Syllabus update

11/22 Discussion of sample sites for research project.
24 Consume large quantities of traditional foods.

29 Annotated bibliography for research project due, listing all sources for the project in standard MLA style. Annotations should indicate the role each source will play in the final version of the project. Discussion of Live site as time permits.
12/1 Discussion of Live site. Draft of research project due, at least 4 full pages of writing, plus corrected bibliography. Bring 3 print copies and an electronic copy to class. Feedback begins.

6 Discussion and feedback on project drafts. Blog portfolio due.
8 Final versions of project sites due. Proofreading and formatting in lab.

13 Exam period, if needed to conclude any activity.

Tuesday, November 15, 2005

Intelligent design site, continued

For Thursday, come to class with a typed sheet listing 3-5 ways to improve the Intelligent Design Network of Ohio site we examined in class today. We'll use these lists to conclude our conversation of this site's strengths and weaknesses as a web site.

Revised draft rubric

How to evaluate an individual's blog (revised draft)

A: All the *C and **B traits plus:

Well-developed and organized sidebar with updated, especially well-focused links.
Well-focused on a specific element of its topic or topics.
Frequently offering in-depth comments that further discussion.

B: All the C* traits plus:

**Commenting widely on blogs by many classmates.
**All posts are relevant to the needs of the audience.
**All links are relevant to the blog and make it stronger.
**Standing searches and news aggregator regularly produce relevant content from standing seaches.
**Posts frequently and regularly in ways that are relevant to the site's subject.
**Writes concisely.
**Development of a clear house style.
**Responding regularly in a specific, engaged manner to other people's sites and their comments on your site.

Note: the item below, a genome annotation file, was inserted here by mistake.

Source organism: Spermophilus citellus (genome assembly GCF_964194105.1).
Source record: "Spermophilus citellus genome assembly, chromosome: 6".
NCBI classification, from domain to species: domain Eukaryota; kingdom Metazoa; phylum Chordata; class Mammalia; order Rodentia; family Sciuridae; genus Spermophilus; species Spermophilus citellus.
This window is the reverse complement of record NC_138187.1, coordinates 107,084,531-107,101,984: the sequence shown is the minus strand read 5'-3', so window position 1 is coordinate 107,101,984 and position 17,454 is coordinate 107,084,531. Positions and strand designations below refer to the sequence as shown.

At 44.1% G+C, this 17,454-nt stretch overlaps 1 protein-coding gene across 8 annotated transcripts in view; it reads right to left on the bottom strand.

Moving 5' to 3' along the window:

Well-developed sidebar with pertinent links.
Post develop toward a specific audience and well-focused topics are emerging.
Commenting regularly in a way that engages the topic thoughtfully.

C (satisfactory):

*Frequently makes clear sentence to sentence cohesion
*Correct grammar and punctuation use. (In special cases, informal grammar and punctuation, as planned to be appropriate for a particular audience -- arranged ahead of time with the instructor.)
*Does the assignments that have been given over the semester.
*Making sure your in-post links work when posting them -- permalink strategy.
Broad or general collection of topics or focus
Sidebar with a collection of relevent links.
Responding occasionally to other people's sites.
Responding occasionally to those who comment on your site.
Some wordiness remains.
Posts frequently and regularly.
Commenting occasionally in a way that shows the piece was read and that has relevance to the posting.
Commenting on only a portion of the class's blogs.
Standing searches and news aggregator occasionally producing relevant content from standing searches
Links have relevance to the site
Many posts are related to the needs of the audience

Checklist we were working from:

coherence and cohesion/ sentence-linking / wordiness
frequency of posting / number of posts
hypertext links to other sites in your posts
focus and consistency and substance in the topic
responding to people who comment on your site
commenting on other people's sites
use of news aggregator and standing searches to find good content
engaging commenting readers and other web writers directly
a clear sense of serving a particular audience

Blog rubric draft

Today we'll continue our work on a rubric for evaluating the individual blogs. Last time we created this set of working materials:

How to evaluate an individual's blog (working draft)

coherence and cohesion/ sentence-linking / wordiness
frequency of posting / number of posts
hypertext links to other sites in your posts
focus and consistency and substance in the topic
responding to people who comment on your site
commenting on other people's sites
use of news aggregator and standing searches to find good content
engaging commenting readers and other web writers directly
a clear sense of serving a particular audience

A: All the *C and **B traits plus:

Well-developed and organized sidebar with updated, especially well-focused links.

B: All the C* traits plus:

**Development of a clear house style.
**Responding regularly in a specific, engaged manner to other people's sites.
Well-developed sidebar with pertinent links.

C (satisfactory):

*Correct grammar and punctuation use. (In special cases, informal grammar and punctuation, as planned to be appropriate for a particular audience -- arranged ahead of time with the instructor.)
*Does the assignments that have been given over the semester.
*Making sure your in-post links work when posting them -- permalink strategy.
Sidebar with a collection of relevent links.
Responding occasionally to other people's sites.
Responding occasionally to those who comment on your site.